In my opinion, regulatory policies are very important, and given that India ranks among the top 10 countries for the number of digital attacks, there is obviously room for some malicious actors to identify weaknesses and exploit them. Regulations are therefore crucial for creating a level playing field and protecting good actors from bad ones. As a result, we are currently a regulated entity. That’s good, too, and those are the kinds of regular tasks that all of our competitors must complete by people who are unable to, say, cut corners. The end user will gain from this regulation once they are aware that Cashfree is a regulated entity as well as all the other players in the market because it gives them confidence that there is good governance in place and that the overall system is safe. This confidence will allow them to make their payments online with confidence.
Another area where regulation is beneficial is the fact that we use several participants and layers in all of our products, meaning that we are on top of the banks. Now that we are aware that our partner banks are also subject to regulations, there are rules in place for them as well. As a result, a particular degree of security, quality, uptime, etc. is ensured, and we can now focus on staying on top of that. Once more, we will be safe, secure, and available, etc. Similar to this, some of our larger merchants may demand us to obtain specific certifications in order to use particular items that they use currently.
Again, the fact that they have been audited and certified provides us peace of mind that our partners and merchants are likewise certified. As of right now. The ecosystem is now secure because all the levels have been secured. Therefore, in my opinion, regulation is absolutely essential to fostering systemic trust.
How can companies and organizations ensure that their digital product and services are secure, and reliable, and what are the some best practices for doing so?
As we spoke, security is crucial, and I believe that everyone has a loss aversion bias. I’m always very unwilling to lose the 1000 rupees, even if I don’t get a specific benefit of, let’s say, 1000 rupees. even if there is a 50% probability that I will either make 50,000 or lose 1000. In the end, I won’t argue that because of loss aversion bias, which makes individuals fearful of being duped or losing money and doesn’t want that to happen. Therefore, it must be safe. We can now create products to make it extremely, extremely secure. If you ask for your password once again, I can send you an OTP on your phone, send it to your email as an additional layer, etc. I could potentially add ten layers to this to make it really safe. However, the user experience or performance will suffer because nobody will want to utilise such a product. They therefore desire the security of, say, a traditional bank or cash, along with the performance and convenience of digital goods.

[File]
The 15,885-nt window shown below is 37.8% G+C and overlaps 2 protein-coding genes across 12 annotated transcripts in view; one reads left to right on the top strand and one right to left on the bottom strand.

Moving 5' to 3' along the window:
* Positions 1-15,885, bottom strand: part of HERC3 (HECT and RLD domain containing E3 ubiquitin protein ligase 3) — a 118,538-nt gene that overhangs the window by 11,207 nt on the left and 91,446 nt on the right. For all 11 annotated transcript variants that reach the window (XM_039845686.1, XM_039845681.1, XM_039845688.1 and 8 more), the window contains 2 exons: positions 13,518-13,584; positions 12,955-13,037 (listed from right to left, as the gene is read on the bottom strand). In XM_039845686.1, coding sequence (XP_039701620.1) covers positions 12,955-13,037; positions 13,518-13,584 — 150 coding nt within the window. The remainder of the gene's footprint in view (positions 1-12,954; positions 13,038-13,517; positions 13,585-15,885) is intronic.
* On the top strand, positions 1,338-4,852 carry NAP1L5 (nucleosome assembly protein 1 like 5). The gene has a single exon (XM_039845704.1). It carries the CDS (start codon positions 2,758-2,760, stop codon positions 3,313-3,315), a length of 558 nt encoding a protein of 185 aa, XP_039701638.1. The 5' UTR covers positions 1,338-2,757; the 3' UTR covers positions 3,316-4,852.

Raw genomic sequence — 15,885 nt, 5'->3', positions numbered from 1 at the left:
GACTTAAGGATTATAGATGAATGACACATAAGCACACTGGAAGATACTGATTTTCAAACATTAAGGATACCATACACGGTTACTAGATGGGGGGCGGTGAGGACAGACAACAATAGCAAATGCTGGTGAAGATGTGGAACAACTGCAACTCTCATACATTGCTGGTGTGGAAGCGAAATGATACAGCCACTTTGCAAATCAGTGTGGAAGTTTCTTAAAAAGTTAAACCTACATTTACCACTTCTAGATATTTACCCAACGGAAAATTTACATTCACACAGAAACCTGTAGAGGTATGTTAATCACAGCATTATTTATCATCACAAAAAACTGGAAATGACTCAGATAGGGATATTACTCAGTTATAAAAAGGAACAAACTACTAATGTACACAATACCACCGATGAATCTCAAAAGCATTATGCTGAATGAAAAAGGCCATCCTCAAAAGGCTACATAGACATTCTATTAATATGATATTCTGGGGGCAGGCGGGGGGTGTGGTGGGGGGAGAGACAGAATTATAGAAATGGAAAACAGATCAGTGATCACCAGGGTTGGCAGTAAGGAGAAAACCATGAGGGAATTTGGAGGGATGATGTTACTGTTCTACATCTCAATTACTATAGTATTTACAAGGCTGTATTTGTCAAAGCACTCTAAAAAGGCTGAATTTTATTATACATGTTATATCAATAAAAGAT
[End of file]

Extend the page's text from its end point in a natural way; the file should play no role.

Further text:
Sometimes it will appear contradictory that in order to make something secure, I must sacrifice performance or user pleasure. In order to make both conceivable, we must implement innovations like adaptive security, how can I determine whether a person or actor is a good actor based on the actions they have taken.
Or do I raise security if there is something suspicious? Consequently, adaptive security is like a green channel for good actors and increased vigilance for bad actors. And since we don’t want it messed up and the bad guys smashing through the windscreen, we need to prevent that, which is easier said than done. That is a component. Security comes in second. In addition, just as we discussed the need for customer connection to permeate all teams.
One gatekeeper who handles everything is not possible. Right. So, what we’ve done is created a central security team that builds shared services, libraries, or other resources that the entire firm may use. Then there are experts in each team that have a little bit more interest in and knowledge of security best practises as well as staying current on the state of vulnerabilities.
How can we safeguard ourselves against that. As a result, the hub-and-spoke structure of a central security team and local security teams in each of our divisions enables us to cascade security information and the most recent developments to every team and engineer, enabling them to create secure products while they are being developed rather than only at a very, very late stage or after they are put into production. In addition to this, we are automating a lot of the tasks that can be done because we have technologies that can detect security flaws in the system’s core and immediately identify and address security anomalies in our cloud. I think it’s going to be a both people and tools coming together to make makeup products secure.
Is there something else you’d like to add to this?
We are extremely passionate about “Make in India.” We take immense delight in producing goods for India. More than 100 million people worldwide use cashless payments, including 50 million Indians. And we want to see that reach billion-dollar levels in India before spreading to all other nations and assisting them on their FinTech journeys. That is our goal. We are working on that. And yes, this place grows every year. And that’s what distinguishes each day.